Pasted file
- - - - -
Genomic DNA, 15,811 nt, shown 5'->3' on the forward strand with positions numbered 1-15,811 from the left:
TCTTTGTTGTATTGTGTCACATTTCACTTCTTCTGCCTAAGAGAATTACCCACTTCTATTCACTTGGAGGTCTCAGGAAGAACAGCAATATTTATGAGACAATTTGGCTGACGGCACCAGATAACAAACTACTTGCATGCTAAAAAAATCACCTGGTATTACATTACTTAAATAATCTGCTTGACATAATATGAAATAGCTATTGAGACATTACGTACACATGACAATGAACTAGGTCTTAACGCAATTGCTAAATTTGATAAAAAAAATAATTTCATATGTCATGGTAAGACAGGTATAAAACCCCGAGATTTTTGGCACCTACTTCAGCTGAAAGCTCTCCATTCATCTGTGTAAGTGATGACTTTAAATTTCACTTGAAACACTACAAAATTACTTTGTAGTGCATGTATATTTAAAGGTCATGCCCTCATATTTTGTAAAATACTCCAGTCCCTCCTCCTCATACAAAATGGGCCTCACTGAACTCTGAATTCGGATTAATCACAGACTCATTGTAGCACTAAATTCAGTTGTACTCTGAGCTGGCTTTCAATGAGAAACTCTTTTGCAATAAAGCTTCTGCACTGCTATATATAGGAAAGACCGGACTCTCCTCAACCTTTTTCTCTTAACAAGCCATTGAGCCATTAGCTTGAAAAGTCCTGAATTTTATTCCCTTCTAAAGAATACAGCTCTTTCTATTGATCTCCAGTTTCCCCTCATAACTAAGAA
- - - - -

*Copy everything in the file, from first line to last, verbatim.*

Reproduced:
Genomic DNA, 15,811 nt, shown 5'->3' on the forward strand with positions numbered 1-15,811 from the left:
TCTTTGTTGTATTGTGTCACATTTCACTTCTTCTGCCTAAGAGAATTACCCACTTCTATTCACTTGGAGGTCTCAGGAAGAACAGCAATATTTATGAGACAATTTGGCTGACGGCACCAGATAACAAACTACTTGCATGCTAAAAAAATCACCTGGTATTACATTACTTAAATAATCTGCTTGACATAATATGAAATAGCTATTGAGACATTACGTACACATGACAATGAACTAGGTCTTAACGCAATTGCTAAATTTGATAAAAAAAATAATTTCATATGTCATGGTAAGACAGGTATAAAACCCCGAGATTTTTGGCACCTACTTCAGCTGAAAGCTCTCCATTCATCTGTGTAAGTGATGACTTTAAATTTCACTTGAAACACTACAAAATTACTTTGTAGTGCATGTATATTTAAAGGTCATGCCCTCATATTTTGTAAAATACTCCAGTCCCTCCTCCTCATACAAAATGGGCCTCACTGAACTCTGAATTCGGATTAATCACAGACTCATTGTAGCACTAAATTCAGTTGTACTCTGAGCTGGCTTTCAATGAGAAACTCTTTTGCAATAAAGCTTCTGCACTGCTATATATAGGAAAGACCGGACTCTCCTCAACCTTTTTCTCTTAACAAGCCATTGAGCCATTAGCTTGAAAAGTCCTGAATTTTATTCCCTTCTAAAGAATACAGCTCTTTCTATTGATCTCCAGTTTCCCCTCATAACTAAGAA